Sunlight can make people sneeze. Sounds ludicrous? But it's true - it's called a photic sneeze reflex, and can occur in about one out of four people. Did you believe that fingerprints are unique to each individual? That, by contrast, is a myth - some fingerprints can be so similar that forensic experts assume they are a ‘match' when they actually belong to different individuals....[Read more]
We all know that Australians speak English differently from the way it's spoken in the UK or the US, and many of us are aware that Perth people have a slightly different version of the language from, say, Melbournians - but a young French linguist is hoping to recruit 120 Perthites to discover exactly how people in WA's capital use the Queen's English....[Read more]
The University of Western Australia will have one student and three graduates representing Australia when the 2014 Commonwealth Games starts in the Scottish city of Glasgow this Wednesday....[Read more]
Comparing climate model projections directly with observed global warming trends is comparing 'apples with oranges', according to scientists including The University of Western Australia's Stephan Lewandowsky....[Read more]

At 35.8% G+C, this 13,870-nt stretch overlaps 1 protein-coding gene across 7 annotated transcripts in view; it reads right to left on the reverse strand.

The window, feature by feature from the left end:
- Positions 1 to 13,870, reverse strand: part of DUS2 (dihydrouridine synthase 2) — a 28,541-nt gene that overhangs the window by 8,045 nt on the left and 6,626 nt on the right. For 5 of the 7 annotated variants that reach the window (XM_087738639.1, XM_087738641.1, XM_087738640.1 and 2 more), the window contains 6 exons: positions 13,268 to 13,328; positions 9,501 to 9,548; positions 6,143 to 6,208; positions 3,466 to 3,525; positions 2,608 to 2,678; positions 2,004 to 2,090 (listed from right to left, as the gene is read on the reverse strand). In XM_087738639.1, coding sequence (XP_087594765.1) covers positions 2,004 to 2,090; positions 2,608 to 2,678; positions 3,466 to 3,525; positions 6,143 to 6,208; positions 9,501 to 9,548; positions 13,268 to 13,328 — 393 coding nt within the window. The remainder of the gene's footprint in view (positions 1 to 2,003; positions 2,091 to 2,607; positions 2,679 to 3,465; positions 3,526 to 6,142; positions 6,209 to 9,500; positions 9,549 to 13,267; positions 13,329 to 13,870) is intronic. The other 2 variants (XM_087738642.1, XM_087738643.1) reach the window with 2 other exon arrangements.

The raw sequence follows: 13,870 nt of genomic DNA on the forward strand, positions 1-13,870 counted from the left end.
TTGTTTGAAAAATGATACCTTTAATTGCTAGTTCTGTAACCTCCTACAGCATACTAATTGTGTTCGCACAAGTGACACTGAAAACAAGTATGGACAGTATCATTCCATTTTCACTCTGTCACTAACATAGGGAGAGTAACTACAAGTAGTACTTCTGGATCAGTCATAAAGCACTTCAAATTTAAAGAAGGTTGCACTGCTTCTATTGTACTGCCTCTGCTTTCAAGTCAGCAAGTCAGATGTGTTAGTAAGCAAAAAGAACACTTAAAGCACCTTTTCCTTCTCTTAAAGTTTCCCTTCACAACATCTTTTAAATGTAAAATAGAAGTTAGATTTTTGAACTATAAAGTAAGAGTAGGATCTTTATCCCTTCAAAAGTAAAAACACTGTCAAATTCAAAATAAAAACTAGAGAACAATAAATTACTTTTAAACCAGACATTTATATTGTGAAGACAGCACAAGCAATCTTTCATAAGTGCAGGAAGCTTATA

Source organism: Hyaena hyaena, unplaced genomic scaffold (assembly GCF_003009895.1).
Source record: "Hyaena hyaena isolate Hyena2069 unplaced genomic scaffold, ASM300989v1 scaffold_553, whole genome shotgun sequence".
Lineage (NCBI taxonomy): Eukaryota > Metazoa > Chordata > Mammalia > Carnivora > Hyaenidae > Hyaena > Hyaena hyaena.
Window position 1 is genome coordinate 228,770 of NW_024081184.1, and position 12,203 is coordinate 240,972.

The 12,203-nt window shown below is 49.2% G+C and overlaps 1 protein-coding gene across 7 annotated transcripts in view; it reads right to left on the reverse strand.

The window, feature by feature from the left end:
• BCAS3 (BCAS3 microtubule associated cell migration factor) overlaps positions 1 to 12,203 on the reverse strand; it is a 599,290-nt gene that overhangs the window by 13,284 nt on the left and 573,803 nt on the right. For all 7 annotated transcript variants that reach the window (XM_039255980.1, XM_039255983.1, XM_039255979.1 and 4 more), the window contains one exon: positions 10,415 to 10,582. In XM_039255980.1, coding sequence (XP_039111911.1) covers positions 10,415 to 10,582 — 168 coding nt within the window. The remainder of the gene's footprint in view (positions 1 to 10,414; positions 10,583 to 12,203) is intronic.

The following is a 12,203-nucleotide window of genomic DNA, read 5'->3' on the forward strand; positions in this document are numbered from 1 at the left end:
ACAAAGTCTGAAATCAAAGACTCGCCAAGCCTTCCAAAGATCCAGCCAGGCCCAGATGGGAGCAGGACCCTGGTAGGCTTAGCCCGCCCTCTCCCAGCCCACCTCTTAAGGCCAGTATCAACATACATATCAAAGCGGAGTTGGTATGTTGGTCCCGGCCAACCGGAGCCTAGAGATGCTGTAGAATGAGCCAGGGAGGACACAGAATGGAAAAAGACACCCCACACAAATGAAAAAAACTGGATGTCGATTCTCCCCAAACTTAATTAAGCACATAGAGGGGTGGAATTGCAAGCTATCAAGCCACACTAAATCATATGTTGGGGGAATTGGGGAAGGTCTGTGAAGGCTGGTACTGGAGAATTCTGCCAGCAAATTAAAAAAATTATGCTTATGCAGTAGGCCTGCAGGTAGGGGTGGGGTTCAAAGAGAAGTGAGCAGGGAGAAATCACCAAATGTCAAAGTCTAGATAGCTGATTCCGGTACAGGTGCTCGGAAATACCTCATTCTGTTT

Graduates, staff members and students from The University of Western Australia have been recognised as finalists in this year's Western Australian of the Year Awards, which will be announced at a gala dinner on Friday 30 May at the Perth Convention and Exhibition Centre.
New Zealand has the highest rates of adult and child obesity in the region and Australians too are becoming obese at an alarming rate with seven in 10 men overweight or obese according to the most comprehensive global obesity study to date.
Researchers at The University of Western Australia are calling for volunteers to participate in a study that will help to determine new methods of assessing the impact of cytomegalovirus (CMV) infections in kidney transplant recipients.
Breakthrough research carried out by The University of Western Australia and scientists in India and China has established that oilseed varieties resistant to the devastating fungal disease Sclerotinia can be bred readily.
Flavonoid-rich apples such as Western Australia's Pink Lady can provide greater health benefits than other varieties, according to joint research by The University of Western Australia and Department of Agriculture and Food.